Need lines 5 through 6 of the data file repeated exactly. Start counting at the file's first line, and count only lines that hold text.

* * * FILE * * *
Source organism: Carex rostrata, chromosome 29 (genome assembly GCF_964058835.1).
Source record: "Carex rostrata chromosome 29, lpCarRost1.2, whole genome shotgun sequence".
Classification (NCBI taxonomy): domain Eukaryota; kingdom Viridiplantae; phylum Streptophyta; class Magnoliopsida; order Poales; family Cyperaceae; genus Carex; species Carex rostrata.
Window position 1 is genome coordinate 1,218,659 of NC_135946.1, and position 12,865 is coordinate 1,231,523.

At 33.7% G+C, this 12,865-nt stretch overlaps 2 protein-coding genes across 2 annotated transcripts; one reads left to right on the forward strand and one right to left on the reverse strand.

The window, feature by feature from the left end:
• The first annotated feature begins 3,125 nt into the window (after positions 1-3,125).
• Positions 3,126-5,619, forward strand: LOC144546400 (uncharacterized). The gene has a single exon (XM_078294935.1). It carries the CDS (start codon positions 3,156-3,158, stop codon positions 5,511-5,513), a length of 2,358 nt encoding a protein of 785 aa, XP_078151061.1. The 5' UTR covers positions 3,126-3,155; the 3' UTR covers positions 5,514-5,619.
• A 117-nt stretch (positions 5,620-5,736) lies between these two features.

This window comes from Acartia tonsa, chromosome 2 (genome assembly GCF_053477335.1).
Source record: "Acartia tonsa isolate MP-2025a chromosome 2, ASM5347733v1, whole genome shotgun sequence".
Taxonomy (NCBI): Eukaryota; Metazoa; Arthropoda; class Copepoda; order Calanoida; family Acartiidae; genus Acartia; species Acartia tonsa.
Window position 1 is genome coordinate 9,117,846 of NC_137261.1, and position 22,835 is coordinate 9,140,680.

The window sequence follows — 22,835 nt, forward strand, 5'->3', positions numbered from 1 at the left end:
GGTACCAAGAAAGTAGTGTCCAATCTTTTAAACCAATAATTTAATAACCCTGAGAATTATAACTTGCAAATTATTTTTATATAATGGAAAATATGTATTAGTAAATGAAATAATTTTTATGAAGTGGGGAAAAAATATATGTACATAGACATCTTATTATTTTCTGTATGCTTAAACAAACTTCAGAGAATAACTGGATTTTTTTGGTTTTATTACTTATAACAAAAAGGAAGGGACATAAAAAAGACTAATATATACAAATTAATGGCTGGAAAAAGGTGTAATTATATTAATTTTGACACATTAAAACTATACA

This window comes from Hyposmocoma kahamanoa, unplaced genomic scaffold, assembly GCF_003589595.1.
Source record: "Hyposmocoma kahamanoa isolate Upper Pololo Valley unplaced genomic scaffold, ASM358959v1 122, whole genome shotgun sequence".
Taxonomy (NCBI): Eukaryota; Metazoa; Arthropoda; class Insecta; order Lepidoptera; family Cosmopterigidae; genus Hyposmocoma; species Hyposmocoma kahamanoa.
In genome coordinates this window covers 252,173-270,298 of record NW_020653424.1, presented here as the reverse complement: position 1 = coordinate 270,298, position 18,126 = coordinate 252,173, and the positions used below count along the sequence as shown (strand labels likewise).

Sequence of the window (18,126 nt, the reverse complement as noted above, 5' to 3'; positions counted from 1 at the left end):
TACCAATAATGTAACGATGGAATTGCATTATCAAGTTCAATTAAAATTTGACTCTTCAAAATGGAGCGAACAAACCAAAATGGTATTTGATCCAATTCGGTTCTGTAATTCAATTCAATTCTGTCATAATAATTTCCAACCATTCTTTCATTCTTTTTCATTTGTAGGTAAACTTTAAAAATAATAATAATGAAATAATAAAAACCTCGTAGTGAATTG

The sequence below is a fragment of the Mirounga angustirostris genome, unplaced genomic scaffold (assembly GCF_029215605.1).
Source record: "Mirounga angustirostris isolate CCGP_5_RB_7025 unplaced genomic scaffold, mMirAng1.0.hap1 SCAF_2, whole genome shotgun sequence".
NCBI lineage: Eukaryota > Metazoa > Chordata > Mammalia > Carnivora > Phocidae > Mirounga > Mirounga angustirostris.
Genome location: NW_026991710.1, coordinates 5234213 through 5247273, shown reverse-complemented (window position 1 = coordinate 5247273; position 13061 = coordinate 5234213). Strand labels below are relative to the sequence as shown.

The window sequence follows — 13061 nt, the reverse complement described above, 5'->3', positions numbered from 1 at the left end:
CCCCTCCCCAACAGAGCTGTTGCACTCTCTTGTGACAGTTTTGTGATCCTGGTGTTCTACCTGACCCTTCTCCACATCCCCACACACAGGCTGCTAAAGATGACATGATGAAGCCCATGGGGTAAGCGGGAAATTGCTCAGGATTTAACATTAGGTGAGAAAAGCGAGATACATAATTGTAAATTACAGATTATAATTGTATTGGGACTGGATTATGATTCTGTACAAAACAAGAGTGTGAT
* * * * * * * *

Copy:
At 33.7% G+C, this 12,865-nt stretch overlaps 2 protein-coding genes across 2 annotated transcripts; one reads left to right on the forward strand and one right to left on the reverse strand.

The window, feature by feature from the left end: